As the Relay for Life events are taking hold of the U.S., one cancer-survivor’s story mirrors that of many and is a source of inspiration for everyone battling cancer.
Tamara Belsaas for Normal is 49-year old mother, wife and two-times cancer survivor. Life has been harsh and her condition has drove her into another battle that many experience too. The battle with anxiety and depression and readjusting to a newly understanding of normality.
Tamara won the battle with cancer twice. But nearly died at the end of the second experience when an infection drove her back to the hospital bed. The savings of the Belsaas family are gone, but the family is experiencing the joy and fulfillment of having Tamara still there to hold and to love.
Jonathan, Tamara’s husband is proud of his wife and their daughters Rachel and Katie call their mother their own role model.
For this year’s Relay for Life underway in McLean County, Tamara is the honorary survivor. The entire community is supporting her and is fairly proud of Mrs. Belsaas.
In 2012 Tamara noticed blood in her urine on two occasions. She felt fine, so she didn’t pay much attention to the happening. Nonetheless, a bladder biopsy performed at the OSF Medical Group showed that her state was critical. A papillary tumor has installed in the bladder. A rare cancer form that usually affects older men.
In March 2013 the tumor was successfully removed via transurethral resection. Chemotherapy followed and the treatment prescribed included Bacillus Calmette-Guerin which stimulates the immune system to destroy the cancer cells in the body. Three round of BCG and six weeks later, there was reason for celebration.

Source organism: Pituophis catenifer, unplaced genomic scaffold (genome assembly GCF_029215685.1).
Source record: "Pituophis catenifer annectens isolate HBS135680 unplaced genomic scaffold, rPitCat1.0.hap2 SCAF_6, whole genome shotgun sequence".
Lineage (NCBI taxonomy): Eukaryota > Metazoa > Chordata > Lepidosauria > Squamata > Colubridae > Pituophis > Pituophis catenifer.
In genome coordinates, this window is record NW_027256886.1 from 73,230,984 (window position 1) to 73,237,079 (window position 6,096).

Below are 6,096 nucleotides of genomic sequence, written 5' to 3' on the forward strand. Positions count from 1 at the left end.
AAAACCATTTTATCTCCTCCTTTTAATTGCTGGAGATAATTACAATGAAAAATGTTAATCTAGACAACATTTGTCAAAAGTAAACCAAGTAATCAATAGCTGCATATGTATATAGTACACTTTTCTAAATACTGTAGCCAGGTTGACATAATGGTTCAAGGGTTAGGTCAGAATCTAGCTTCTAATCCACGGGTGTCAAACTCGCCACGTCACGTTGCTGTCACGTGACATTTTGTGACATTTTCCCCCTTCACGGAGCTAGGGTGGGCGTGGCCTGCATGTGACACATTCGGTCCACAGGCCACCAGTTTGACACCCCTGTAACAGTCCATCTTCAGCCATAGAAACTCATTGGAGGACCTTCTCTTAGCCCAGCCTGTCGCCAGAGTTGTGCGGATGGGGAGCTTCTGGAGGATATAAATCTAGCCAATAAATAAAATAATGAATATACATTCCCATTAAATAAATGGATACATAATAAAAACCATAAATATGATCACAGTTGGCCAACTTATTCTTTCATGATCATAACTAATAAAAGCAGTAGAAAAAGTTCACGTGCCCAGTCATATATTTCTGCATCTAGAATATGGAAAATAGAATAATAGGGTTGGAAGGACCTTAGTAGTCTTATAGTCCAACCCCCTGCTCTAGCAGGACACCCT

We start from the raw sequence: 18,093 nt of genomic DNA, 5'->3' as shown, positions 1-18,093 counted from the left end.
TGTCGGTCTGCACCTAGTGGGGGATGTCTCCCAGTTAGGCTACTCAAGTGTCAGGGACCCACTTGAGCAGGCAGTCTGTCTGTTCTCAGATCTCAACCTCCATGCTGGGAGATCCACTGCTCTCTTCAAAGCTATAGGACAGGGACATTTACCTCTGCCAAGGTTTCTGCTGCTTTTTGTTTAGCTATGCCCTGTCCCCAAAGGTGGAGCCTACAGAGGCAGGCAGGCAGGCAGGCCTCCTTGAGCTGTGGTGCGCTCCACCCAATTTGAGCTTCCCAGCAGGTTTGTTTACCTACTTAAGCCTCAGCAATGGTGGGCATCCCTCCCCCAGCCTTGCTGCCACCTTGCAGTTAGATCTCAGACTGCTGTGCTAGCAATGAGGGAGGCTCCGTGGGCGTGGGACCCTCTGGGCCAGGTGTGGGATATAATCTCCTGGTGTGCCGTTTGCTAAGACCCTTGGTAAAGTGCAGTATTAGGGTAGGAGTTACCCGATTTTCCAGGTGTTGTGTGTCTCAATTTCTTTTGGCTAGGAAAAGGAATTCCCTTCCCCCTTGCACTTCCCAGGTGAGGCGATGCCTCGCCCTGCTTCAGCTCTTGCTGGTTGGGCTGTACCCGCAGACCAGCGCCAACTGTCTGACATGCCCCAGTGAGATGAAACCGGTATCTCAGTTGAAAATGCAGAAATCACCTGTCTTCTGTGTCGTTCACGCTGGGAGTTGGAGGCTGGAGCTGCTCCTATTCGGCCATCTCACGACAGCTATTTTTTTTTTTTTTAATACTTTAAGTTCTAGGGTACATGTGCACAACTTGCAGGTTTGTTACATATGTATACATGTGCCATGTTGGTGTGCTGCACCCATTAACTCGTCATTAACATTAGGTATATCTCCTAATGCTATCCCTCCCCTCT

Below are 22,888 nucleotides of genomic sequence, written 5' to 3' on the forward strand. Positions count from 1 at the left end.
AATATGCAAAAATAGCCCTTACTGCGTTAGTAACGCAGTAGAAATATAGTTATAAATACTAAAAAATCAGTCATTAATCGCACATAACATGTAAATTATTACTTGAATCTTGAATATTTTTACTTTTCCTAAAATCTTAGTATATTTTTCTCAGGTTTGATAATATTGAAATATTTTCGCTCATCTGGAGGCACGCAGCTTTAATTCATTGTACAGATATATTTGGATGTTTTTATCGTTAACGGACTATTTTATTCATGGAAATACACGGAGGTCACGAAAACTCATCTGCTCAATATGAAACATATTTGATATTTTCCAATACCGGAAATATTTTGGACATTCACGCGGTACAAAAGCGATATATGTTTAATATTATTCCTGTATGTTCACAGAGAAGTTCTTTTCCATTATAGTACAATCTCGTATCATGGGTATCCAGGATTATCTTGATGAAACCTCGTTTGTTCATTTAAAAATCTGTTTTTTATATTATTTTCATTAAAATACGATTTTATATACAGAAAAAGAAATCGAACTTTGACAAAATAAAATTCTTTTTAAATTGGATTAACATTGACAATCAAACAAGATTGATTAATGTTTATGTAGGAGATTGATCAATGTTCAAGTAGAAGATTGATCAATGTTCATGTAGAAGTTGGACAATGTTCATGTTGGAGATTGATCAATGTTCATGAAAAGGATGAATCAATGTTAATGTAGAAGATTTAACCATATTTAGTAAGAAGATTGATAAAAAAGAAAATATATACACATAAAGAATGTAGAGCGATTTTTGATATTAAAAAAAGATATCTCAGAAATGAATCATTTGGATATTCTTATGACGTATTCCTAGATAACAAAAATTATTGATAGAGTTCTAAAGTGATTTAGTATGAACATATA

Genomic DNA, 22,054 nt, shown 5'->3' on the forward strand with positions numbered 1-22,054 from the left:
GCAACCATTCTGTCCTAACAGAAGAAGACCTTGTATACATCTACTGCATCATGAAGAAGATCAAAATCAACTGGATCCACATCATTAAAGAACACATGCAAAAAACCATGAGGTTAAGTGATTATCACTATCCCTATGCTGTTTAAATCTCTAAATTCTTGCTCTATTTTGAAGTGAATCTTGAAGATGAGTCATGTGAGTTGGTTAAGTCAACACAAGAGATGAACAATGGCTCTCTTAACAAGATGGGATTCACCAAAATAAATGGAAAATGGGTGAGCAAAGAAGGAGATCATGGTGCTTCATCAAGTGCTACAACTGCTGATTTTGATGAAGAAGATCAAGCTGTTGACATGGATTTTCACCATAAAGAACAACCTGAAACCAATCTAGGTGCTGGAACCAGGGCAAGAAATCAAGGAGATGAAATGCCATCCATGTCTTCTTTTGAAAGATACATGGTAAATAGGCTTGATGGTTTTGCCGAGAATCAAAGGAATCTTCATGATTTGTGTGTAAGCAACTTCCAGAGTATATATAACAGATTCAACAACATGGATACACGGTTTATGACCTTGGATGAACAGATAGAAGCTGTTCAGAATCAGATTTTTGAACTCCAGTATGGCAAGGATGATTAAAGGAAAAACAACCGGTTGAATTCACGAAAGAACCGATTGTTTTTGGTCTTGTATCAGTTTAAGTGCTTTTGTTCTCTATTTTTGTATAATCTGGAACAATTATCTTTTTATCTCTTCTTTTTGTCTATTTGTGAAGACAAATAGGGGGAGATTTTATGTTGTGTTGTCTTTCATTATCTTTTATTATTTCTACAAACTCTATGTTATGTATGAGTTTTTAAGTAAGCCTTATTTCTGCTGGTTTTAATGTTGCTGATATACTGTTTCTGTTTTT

Until January 2014 when the worst news came along. An increasingly aggressive cancer had installed in her bladder again. This type of cancer is called carcinoma in situ. This time, there were no medical options that could save Tamara’s bladder.
Taking the matter in her own hands, Tamara decided that aggressive cancer requires aggressive measures. So she made her decision. She would fully remove the bladder in a procedure called the Indiana pouch that entails a full hysterectomy, along with the complete removal of lymph and a vaginal reconstruction.
Tamara discussed the matter with her supportive and loving family and moved closer to her sister, in Arizona where the surgery was also performed at Indiana University. Instead of the bladder, a pouch was created from the intestine and colon and connected to the ureters. The end of the surgery meant that the intestine was brought out through the abdomen.
A difficult but courageous decision that now keeps Tamara alive, albeit the difficulty of inserting a catheter every four hours approximately in order to empty the make-do pouch. In order to keep infections from happening, once a day a rigorous cleansing with a saline solution need to be introduced in the pouch.
Once a day, she takes a syringe with 30 milliliters of saline and flushes it into her pouch to reduce the risk of infection.
Tamara Belsaas’ story is incredible. Yet, it is one of the many stories of cancer survivors or of those who lost their lives to cancer.
Relay for Life tries to make these stories heard. And find a way to raise higher sums for cancer research and treatment in the hopes that the future will see less deaths due to any cancer type.
Image Source: pantagraph.com